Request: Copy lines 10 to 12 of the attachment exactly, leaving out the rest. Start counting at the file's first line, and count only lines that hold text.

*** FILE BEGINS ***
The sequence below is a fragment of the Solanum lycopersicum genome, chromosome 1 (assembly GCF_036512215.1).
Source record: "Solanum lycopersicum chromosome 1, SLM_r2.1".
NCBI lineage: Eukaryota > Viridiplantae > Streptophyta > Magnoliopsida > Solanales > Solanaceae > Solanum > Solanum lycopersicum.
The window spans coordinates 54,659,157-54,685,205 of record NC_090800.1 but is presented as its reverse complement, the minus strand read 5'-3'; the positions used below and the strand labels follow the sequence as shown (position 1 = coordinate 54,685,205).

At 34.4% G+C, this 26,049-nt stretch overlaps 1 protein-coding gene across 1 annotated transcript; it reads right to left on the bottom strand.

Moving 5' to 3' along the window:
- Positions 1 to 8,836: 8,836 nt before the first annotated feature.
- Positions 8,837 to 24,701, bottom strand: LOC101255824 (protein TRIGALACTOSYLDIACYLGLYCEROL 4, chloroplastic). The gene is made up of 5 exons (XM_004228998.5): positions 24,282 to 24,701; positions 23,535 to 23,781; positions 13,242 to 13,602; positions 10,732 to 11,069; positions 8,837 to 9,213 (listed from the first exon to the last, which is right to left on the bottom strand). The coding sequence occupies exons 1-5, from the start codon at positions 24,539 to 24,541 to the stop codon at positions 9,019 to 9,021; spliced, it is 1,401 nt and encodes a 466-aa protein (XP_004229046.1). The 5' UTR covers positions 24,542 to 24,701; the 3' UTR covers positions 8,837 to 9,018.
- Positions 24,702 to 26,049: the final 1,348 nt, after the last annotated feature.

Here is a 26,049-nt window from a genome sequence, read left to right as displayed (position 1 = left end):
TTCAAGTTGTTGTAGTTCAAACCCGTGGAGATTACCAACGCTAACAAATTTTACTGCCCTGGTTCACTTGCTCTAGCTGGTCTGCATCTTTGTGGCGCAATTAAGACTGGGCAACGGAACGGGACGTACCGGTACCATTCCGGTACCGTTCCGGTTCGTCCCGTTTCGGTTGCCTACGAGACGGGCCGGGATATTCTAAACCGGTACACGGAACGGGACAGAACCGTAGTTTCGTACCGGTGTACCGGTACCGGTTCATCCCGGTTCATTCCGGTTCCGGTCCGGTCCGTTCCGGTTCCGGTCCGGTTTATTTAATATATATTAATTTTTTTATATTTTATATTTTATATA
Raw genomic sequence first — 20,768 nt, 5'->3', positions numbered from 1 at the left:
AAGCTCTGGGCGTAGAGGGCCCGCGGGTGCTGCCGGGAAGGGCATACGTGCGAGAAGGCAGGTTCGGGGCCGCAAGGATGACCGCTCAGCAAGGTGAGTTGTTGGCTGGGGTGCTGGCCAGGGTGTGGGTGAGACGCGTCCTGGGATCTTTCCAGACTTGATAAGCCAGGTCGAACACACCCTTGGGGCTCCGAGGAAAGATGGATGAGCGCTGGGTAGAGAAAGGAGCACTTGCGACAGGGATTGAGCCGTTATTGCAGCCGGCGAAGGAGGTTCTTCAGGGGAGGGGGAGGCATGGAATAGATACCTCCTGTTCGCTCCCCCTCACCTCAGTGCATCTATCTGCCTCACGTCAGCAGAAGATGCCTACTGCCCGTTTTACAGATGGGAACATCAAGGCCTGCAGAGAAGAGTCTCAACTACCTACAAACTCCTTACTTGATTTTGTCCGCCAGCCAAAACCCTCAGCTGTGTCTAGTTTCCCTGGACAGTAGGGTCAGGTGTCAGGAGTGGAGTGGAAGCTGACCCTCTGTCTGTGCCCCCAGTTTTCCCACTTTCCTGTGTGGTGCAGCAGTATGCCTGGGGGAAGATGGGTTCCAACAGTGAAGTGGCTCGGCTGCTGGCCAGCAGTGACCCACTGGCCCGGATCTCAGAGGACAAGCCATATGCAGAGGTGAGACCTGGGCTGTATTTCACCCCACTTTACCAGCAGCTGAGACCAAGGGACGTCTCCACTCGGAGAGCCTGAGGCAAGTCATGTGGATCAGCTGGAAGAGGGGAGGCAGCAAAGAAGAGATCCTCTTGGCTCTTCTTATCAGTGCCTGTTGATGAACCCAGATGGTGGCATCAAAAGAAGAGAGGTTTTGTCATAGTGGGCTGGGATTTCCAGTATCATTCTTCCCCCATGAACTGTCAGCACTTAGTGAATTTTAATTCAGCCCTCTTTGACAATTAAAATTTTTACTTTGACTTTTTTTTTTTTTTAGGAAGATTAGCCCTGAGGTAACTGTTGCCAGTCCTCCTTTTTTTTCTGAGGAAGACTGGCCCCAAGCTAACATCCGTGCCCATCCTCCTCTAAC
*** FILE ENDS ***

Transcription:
Here is a 26,049-nt window from a genome sequence, read left to right as displayed (position 1 = left end):
TTCAAGTTGTTGTAGTTCAAACCCGTGGAGATTACCAACGCTAACAAATTTTACTGCCCTGGTTCACTTGCTCTAGCTGGTCTGCATCTTTGTGGCGCAATTAAGACTGGGCAACGGAACGGGACGTACCGGTACCATTCCGGTACCGTTCCGGTTCGTCCCGTTTCGGTTGCCTACGAGACGGGCCGGGATATTCTAAACCGGTACACGGAACGGGACAGAACCGTAGTTTCGTACCGGTGTACCGGTACCGGTTCATCCCGGTTCATTCCGGTTCCGGTCCGGTCCGTTCCGGTTCCGGTCCGGTTTATTTAATATATATTAATTTTTTTATATTTTATATTTTATATA
Raw genomic sequence first — 20,768 nt, 5'->3', positions numbered from 1 at the left: